A groundbreaking ceremony was held today, Tuesday, Mar. 23, 2021, at the corner of Wheathill and Demers Streets near the RioCan Centre. The new building under constructing will house École secondaire publique Mille-Îles, École secondaire catholique Marie-Rivier, a child care center, an Early ON child and family center, and the Frontenac Cultural Centre.
Funding from the Ontario government has made this construction possible. In total, $39 million has been invested to provide “a new, quality learning environment for the students of Kingston, as well as new child care rooms,” the province said in December 2020, when the construction was approved, noting that the project is part of the province’s capital investment program to “support students with better learning spaces.”
According to a press release from Conseil des écoles publiques de l’Est de l’Ontario (CEPEO) on Tuesday, Mar. 23, 2021, this funding is in response to an important need of the region’s growing francophone community, which has been advocating for many years for the improvement of existing school structures.
“Our government is more committed than ever to ensuring that Canadians have access to the highest standards of French-language education,” said Stephen Lecce, Minister of Education. “With our $39 million investment, we will be able to provide a quality French-language learning environment that will meet the needs of local families and provide children with a solid foundation for future success. “
The ceremony was broadcast online and included Kingston Mayor Bryan Paterson, CEPEO President Denis M. Chartrand, CECCE President Johanne Lacombe and Jean Lord, President of the Frontenac Cultural Centre. The event was hosted by CEPEO Director of Education, Sylvie C. R. Tremblay and CECCE Director of Education Marc Bertrand.
CEPEO President Chartrand and Trustee Rachel Laforest thanked the Ministry of Education for providing this necessary funding.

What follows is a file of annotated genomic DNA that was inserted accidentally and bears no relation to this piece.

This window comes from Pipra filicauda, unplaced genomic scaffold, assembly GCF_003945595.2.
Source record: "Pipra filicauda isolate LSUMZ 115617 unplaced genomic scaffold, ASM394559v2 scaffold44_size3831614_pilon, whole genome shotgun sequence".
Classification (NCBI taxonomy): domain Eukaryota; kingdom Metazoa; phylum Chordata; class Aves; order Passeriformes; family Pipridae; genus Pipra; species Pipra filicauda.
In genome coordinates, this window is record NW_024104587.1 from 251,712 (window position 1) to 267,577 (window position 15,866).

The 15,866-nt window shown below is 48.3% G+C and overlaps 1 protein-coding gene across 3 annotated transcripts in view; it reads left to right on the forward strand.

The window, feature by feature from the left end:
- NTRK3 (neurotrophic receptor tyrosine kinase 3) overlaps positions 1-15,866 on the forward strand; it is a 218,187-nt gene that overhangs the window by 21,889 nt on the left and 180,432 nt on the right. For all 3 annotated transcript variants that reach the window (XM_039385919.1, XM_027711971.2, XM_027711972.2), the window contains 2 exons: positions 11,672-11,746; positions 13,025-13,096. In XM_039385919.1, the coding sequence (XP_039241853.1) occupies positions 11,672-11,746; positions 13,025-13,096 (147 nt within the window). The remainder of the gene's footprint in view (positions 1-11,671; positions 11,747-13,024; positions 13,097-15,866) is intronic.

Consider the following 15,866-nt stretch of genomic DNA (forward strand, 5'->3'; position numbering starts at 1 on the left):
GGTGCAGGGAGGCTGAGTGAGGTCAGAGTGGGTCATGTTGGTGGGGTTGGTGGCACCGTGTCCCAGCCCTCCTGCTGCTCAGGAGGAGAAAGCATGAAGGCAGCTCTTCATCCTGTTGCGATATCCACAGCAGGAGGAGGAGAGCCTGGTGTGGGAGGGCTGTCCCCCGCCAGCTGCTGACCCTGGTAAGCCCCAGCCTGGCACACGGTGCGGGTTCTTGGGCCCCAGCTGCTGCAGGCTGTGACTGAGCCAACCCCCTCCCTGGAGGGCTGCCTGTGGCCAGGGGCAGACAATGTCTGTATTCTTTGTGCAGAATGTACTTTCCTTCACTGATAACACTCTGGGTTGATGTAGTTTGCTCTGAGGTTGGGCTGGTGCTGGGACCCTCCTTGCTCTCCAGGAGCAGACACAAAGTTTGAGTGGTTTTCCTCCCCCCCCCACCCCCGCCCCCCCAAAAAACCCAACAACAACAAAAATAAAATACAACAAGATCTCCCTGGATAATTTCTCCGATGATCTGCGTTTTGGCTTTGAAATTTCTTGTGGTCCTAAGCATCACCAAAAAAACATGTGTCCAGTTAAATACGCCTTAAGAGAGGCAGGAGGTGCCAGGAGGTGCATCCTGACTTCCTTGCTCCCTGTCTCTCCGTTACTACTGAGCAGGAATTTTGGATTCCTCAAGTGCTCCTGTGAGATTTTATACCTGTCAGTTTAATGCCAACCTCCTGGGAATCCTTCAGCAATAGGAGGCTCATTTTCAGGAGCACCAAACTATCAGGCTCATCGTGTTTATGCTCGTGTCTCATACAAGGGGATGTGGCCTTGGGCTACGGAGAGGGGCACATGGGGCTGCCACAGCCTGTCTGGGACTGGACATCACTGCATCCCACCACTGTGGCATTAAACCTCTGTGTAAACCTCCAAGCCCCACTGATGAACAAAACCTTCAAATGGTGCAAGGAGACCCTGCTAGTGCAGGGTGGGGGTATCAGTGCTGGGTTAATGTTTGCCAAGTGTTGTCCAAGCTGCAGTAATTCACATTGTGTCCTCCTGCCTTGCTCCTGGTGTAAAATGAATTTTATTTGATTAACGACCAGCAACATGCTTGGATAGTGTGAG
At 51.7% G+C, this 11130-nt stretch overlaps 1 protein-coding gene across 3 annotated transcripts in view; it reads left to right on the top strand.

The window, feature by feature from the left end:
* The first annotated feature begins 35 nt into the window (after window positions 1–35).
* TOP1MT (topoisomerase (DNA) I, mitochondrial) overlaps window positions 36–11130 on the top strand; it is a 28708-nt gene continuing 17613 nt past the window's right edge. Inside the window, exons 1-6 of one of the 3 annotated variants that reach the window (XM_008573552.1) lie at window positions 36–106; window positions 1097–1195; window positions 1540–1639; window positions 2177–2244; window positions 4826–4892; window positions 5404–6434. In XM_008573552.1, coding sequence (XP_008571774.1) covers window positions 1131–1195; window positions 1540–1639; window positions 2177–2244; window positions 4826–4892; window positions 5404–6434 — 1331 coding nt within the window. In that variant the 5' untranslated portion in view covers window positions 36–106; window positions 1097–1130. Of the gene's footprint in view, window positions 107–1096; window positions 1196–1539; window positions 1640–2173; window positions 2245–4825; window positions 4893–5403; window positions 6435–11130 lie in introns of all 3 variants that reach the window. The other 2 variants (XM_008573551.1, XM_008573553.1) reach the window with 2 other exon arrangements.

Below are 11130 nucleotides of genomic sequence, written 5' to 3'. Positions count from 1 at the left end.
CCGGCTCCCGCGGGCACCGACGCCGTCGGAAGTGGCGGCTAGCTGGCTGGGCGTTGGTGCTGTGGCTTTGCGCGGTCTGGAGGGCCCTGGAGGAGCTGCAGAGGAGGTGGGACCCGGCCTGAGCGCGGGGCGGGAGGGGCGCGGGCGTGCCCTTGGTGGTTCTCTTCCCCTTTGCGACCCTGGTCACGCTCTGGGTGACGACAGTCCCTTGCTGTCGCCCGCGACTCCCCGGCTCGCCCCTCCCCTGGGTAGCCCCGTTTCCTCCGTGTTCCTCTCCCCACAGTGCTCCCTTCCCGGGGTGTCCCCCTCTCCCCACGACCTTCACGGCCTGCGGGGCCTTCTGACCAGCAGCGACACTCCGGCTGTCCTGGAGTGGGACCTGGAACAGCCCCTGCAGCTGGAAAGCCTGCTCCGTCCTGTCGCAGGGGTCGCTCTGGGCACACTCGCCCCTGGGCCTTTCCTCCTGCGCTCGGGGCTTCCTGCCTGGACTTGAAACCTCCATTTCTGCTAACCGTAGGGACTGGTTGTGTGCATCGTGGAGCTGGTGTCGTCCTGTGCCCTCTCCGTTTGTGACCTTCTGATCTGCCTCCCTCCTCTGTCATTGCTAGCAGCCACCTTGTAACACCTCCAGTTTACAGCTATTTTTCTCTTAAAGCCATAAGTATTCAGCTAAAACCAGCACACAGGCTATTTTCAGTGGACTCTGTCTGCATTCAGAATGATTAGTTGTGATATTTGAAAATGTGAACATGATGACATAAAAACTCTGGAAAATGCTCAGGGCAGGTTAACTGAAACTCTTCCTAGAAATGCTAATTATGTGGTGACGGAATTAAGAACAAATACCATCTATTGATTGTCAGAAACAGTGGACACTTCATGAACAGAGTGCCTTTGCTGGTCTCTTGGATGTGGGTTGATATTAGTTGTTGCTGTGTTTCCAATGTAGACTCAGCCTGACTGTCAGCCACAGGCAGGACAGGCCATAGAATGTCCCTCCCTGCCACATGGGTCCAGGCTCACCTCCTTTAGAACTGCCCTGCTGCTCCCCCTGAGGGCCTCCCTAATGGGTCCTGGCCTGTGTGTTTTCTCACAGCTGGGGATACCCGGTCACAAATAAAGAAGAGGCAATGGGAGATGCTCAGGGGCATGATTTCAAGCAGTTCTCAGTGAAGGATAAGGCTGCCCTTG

“This groundbreaking is a significant milestone,” the pair said. “Not only in the construction of a unique building, but also in the realization of an innovative collaborative concept that will benefit Kingston’s Francophone school and cultural communities. The construction of this school is a reflection of a united francophone community and is concrete proof that the citizen’s voice has been heard.”
Johanne Lacombe, president of the CECCE, and Michel Charron, CECCE school counsellor, agree. “Francophone families in the region, as well as the entire Kingston community, can rejoice at the start of this construction project, which will bring together, under the same roof, an Early ON child and family center, a childcare center, and the Frontenac Cultural Centre. This complex will become a place where knowledge and culture will be built on a solid foundation, helping to meet the needs of the community and making it vibrant under one roof,” they said in a statement.
Marc Bertrand, the CECCE’s Director of Education shared his feelings of pride at the symbolic groundbreaking.
“This highly anticipated step officially marks the beginning of construction of two new schools, including the new École secondaire catholique Marie-Rivier,” he said. “Once this project is completed, the students of Marie-Rivier will be able to witness a true transformation in their daily lives, as they will be able to flourish in a modern and inspiring environment. Rest assured that the Conseil des écoles catholiques du Centre-Est will continue to be wholeheartedly involved in this project until its completion and beyond.”
CEPEO said the building will welcome its first students from grades 7 to 12 in 2023.